By Ashley Alt

Girls in the Game, an empowering nonprofit lifting young girls up, has an inspiring message for girls in Chicago and everywhere else; Girls are more than spectators. The premise of the nonprofit isn’t about winning, but making your voice heard, overcoming obstacles and getting off the sidelines and into the game.

Aiming for equity, the all-girl space operates under the belief that all girls deserve opportunities to reach their full potential regardless of background, gender, or circumstances. The award-winning nonprofit prioritizes girls and communities that need these resources most, running programs with trauma-informed care as a high priority and providing programming in underserved neighborhoods that witness violence and instability.

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With research unfortunately declaring that compared to boys, girls typically are not given the same opportunities, the organization seeks to change that statistic.

Dedicated To The Whole Girl

Iris Krandel, After School Coordinator for Girls in the Game, talked with us on how the organization is giving young girls the confidence they need to succeed in life, which provides them a platform to talk about building healthy relationships, bullying, and self-identity, explaining that most of the girls are coming from a background of trauma, whether direct or indirect.

While some people can say they grew up never feeling limited by anyone or anything, many cannot. Krandel was one of those lucky people. She wants girls to have the same experience that made her the strong, confident woman she is today.

“It is so important for girls to have these positive support environments, and I think Girls in the Game does a great job of providing that,” Krandel said.

Krandel humbly spoke, saying that while she is a making a difference in the lives of the girls, it’s the girls that are making a difference in her life.

“Many of the Girls in the Game participants are growing up in underprivileged neighborhoods, carrying traumatic experiences,” Krandel said. “Despite their at-home barriers, they continue to impress me with their enthusiasm and energy to try new things.”

Changing The Game

Since its founding in 1995, the nonprofit has empowered and enriched the lives of over 40,000 girls, putting them on a path to leading happy, healthy and strong lifestyles to go out into the world fearless and confident.

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Through GITG programming, young girls ages 7-18 acquire improved social skills, better self-control, perform better in class and become healthy lifestyle ambassadors to their families and friends who did not have access to a program like this growing up.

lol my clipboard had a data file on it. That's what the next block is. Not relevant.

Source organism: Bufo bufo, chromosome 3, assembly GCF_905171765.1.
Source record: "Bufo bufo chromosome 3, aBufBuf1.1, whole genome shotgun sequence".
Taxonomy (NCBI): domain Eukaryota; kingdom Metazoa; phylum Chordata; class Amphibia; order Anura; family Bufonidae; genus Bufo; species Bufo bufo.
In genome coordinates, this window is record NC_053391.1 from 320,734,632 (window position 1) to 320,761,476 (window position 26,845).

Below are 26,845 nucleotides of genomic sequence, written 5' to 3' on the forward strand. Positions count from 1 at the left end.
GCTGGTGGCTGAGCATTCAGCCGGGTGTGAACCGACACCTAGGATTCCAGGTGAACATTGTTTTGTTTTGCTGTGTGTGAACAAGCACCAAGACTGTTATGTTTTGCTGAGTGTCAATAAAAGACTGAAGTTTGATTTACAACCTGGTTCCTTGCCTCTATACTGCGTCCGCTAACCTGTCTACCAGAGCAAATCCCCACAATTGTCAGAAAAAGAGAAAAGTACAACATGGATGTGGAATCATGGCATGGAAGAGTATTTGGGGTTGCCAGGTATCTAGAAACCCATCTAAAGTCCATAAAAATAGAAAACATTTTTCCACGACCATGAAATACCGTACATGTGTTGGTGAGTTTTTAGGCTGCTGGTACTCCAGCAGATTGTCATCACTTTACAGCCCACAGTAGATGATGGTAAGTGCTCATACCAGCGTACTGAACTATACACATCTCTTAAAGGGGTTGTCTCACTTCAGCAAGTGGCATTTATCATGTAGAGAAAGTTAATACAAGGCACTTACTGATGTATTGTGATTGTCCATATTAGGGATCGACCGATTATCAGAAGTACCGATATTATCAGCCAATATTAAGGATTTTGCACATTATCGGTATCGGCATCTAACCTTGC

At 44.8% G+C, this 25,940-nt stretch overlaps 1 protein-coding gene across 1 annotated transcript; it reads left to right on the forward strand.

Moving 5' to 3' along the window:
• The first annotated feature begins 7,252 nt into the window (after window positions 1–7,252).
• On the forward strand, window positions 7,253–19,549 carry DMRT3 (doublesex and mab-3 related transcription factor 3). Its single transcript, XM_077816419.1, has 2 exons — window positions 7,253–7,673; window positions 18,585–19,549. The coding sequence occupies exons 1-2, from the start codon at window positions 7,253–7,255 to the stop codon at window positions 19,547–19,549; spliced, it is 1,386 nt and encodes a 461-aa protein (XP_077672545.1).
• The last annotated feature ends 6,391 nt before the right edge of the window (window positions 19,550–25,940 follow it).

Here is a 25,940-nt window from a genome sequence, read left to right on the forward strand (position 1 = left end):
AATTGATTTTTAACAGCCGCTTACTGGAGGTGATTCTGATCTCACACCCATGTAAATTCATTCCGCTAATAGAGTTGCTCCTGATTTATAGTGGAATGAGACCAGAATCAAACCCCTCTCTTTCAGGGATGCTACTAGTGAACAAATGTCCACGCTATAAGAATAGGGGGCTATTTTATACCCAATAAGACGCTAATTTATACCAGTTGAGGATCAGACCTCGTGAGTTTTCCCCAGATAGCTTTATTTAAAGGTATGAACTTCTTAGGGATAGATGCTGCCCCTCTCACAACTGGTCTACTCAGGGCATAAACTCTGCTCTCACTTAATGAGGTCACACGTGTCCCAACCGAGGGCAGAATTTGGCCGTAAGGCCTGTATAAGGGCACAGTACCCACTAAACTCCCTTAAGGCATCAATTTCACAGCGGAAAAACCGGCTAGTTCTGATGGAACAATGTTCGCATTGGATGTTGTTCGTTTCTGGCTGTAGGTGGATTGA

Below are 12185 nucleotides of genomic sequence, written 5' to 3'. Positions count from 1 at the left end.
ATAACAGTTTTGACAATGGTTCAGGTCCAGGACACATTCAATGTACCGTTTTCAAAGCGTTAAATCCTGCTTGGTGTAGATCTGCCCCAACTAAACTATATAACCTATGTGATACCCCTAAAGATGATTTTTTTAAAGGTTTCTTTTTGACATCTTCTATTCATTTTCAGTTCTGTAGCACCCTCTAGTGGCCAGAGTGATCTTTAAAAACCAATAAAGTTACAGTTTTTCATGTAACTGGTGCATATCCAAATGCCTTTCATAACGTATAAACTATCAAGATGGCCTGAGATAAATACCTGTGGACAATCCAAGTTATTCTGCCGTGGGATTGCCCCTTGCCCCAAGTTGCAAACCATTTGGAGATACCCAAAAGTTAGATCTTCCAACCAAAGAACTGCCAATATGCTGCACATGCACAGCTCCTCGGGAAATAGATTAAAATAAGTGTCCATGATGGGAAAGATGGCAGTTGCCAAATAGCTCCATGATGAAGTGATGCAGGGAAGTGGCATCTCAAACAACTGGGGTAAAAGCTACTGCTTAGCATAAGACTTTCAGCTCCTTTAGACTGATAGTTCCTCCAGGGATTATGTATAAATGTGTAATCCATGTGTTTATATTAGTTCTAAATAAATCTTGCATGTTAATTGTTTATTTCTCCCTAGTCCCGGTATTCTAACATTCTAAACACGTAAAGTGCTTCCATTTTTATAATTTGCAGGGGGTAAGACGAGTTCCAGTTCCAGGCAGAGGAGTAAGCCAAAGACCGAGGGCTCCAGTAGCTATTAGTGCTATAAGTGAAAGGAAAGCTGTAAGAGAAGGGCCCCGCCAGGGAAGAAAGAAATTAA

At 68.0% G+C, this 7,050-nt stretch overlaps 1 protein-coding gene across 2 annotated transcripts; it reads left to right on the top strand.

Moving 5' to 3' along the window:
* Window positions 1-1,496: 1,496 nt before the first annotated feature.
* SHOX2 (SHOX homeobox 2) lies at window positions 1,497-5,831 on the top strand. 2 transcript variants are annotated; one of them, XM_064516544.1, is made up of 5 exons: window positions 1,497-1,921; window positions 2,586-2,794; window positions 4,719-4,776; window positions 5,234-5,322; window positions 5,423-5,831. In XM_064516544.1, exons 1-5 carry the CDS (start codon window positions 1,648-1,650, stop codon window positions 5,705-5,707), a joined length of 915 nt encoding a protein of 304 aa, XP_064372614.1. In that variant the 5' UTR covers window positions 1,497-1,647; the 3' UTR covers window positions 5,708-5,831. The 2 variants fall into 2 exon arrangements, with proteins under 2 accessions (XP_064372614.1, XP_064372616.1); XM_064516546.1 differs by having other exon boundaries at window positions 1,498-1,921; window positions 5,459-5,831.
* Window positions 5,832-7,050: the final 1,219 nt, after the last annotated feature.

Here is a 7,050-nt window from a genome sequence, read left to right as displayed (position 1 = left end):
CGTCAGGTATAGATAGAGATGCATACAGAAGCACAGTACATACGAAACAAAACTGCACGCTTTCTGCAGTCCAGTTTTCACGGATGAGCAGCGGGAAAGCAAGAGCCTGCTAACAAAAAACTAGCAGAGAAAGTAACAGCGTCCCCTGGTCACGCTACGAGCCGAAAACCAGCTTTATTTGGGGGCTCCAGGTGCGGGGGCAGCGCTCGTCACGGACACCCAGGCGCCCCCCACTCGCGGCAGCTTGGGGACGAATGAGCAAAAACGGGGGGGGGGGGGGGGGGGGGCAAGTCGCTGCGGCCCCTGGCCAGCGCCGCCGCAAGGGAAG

The organization’s approach to young girls’ health isn’t only unique, it’s proven. 10 years of research from Loyola University Chicago shows the impact of GITG programs in all areas of the girls’ lives, with 70 percent demonstrating significant increases in self-worth and 75 percent showing significant decreases in support for using aggression.

“We strive to provide young ladies with a comfortable space where they can try new activities and not feel compared to the level of their peers,” Krandel told us. “Many young girls don’t have someone to talk to about what’s going in with their family and friends.”

The work of Girls in the Game has been recognized by many prestigious organizations including the Healthy Chicago Award from the Chicago Department of Public Health, The President’s Council on Fitness, Sports & Nutrition Community Leadership Award, and Susan Berkowitz Outstanding Service to Youth: Health & Wellness Award. 

The organization’s hope is to provide girls with the opportunity to become strong leaders and to understand that their gender does not define them. The nonprofit is committed to providing a safe space for the girls to be physically active, but more importantly, in teaching them to stand up for what they believe in.

Krandel believes the sports portion of programming to be the most beneficial to the girls, as they are able to take a lot more away from getting their bodies moving than just going through talking points.

“This is the place where girls can really work on teamwork, sportswomanship and problem-solving,” Krandel shared. “It allows the girls to make a stronger connection to the curriculum as they see it come into play.”

Believing In A Better Future

With the goal to serve as many young girls as possible year-round and long-term, the organization has expanded to include a Teen Squad program for high school girls, where participants attend leader-to-leader interviews to explore career paths and earn scholarship money for college.

“Our goal is to help girls realize their own strength and leadership to rise above their circumstances and become game-changers in their communities,” Krandel said.

In introducing these vulnerable young girls to new life experiences and resources, Krandel and the rest of the GITG leaders are giving girls the accessibility and power to achieve whatever they put their mind to.

“If we prove to girls that what they do and say matters, then they will believe in themselves enough to go out and be a game-changer,” Krandel said.